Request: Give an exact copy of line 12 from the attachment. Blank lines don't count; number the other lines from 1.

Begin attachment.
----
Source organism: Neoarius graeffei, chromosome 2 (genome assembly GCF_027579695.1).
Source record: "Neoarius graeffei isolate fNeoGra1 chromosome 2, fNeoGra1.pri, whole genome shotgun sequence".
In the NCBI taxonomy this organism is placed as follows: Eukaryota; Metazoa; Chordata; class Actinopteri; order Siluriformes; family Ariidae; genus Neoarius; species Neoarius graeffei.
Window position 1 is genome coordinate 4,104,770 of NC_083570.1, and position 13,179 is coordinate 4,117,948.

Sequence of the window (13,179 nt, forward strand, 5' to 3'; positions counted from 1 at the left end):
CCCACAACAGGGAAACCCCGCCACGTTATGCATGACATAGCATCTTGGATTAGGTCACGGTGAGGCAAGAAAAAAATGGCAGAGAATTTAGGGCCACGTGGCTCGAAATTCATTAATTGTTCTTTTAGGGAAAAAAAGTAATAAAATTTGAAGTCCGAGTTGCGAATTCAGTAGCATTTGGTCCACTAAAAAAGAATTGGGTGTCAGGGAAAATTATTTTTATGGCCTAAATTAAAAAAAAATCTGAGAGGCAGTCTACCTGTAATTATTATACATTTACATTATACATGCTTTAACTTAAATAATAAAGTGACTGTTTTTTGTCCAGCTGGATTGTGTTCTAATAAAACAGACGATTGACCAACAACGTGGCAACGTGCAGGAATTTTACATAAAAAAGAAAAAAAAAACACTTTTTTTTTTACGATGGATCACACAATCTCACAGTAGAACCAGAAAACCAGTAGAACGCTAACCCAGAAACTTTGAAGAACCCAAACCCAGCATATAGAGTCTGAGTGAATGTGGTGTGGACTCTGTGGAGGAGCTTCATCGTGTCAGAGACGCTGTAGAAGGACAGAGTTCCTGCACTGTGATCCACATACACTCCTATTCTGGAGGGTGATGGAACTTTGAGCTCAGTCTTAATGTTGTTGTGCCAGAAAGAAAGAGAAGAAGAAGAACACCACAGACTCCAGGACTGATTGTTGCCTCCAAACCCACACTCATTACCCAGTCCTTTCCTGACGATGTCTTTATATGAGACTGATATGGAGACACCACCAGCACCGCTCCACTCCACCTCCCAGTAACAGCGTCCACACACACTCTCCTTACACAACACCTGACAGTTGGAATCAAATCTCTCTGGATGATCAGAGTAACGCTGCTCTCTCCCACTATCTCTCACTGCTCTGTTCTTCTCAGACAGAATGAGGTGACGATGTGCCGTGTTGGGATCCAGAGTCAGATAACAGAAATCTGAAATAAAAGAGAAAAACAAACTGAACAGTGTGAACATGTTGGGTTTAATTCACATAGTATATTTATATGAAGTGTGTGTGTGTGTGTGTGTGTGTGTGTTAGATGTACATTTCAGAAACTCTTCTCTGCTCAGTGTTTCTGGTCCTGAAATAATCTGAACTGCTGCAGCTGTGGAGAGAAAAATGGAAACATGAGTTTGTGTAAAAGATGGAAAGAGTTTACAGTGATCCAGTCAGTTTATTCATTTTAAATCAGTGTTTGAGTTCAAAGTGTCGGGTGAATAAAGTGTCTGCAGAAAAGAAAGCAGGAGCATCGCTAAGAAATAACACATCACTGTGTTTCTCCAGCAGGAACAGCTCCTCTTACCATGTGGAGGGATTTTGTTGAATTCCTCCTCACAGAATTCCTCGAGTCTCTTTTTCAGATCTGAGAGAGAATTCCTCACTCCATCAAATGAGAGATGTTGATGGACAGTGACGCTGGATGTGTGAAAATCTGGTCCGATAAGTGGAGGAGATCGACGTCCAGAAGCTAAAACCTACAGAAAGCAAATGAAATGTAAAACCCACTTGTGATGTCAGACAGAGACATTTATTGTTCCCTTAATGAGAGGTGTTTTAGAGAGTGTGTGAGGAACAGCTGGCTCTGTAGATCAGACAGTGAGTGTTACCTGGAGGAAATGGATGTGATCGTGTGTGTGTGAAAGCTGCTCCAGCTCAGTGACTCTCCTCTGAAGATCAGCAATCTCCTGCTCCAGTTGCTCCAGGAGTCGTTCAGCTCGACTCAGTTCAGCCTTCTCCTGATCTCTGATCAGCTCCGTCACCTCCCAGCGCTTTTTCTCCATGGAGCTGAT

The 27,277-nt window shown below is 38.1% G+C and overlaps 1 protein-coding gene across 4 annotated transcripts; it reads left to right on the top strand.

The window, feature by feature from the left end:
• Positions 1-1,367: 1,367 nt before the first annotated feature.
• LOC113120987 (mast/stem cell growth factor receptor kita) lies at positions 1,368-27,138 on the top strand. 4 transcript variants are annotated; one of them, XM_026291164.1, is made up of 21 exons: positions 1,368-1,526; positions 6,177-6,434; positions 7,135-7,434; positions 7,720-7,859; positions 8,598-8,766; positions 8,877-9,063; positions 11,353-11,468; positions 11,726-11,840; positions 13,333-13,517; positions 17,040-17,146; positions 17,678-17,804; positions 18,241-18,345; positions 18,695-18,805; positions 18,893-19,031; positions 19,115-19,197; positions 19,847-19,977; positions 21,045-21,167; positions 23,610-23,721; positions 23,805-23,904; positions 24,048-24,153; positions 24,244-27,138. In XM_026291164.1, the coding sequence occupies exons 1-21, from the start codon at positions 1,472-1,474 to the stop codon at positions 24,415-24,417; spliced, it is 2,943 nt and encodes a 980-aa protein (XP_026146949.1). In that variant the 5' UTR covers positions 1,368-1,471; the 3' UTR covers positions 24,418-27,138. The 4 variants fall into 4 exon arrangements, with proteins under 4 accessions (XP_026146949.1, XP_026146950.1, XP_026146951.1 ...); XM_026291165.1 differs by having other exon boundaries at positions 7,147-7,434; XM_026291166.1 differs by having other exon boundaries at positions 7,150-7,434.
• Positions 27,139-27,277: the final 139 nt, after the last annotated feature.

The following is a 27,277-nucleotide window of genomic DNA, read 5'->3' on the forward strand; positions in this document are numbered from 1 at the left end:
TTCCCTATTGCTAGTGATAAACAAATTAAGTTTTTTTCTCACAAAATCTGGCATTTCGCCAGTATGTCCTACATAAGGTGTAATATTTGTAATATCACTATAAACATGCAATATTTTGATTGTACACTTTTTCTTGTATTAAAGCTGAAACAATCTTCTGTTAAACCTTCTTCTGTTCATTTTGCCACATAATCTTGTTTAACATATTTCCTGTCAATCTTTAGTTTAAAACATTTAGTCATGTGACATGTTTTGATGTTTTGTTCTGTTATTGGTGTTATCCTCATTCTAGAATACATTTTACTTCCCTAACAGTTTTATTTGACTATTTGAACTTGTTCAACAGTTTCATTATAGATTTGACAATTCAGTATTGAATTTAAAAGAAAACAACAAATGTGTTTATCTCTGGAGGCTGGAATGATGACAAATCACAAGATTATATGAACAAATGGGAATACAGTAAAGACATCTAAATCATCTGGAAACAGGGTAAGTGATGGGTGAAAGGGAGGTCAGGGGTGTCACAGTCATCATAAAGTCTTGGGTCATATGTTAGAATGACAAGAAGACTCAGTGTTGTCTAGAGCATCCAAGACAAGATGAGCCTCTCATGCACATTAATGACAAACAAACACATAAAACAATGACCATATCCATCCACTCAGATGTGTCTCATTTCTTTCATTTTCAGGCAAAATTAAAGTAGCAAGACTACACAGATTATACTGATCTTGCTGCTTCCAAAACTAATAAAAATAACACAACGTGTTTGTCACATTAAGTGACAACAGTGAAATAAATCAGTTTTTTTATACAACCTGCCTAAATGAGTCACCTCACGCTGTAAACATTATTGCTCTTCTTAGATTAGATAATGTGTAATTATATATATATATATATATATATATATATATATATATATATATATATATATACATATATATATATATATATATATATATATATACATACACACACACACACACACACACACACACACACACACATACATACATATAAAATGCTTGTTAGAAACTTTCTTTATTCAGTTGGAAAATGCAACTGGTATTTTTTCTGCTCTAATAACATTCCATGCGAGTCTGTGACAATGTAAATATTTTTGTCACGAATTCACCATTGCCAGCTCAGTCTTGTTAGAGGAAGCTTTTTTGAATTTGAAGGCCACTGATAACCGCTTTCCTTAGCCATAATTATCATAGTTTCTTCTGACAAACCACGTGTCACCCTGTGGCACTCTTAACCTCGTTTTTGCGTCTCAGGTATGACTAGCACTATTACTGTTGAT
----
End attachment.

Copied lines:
The following is a 27,277-nucleotide window of genomic DNA, read 5'->3' on the forward strand; positions in this document are numbered from 1 at the left end: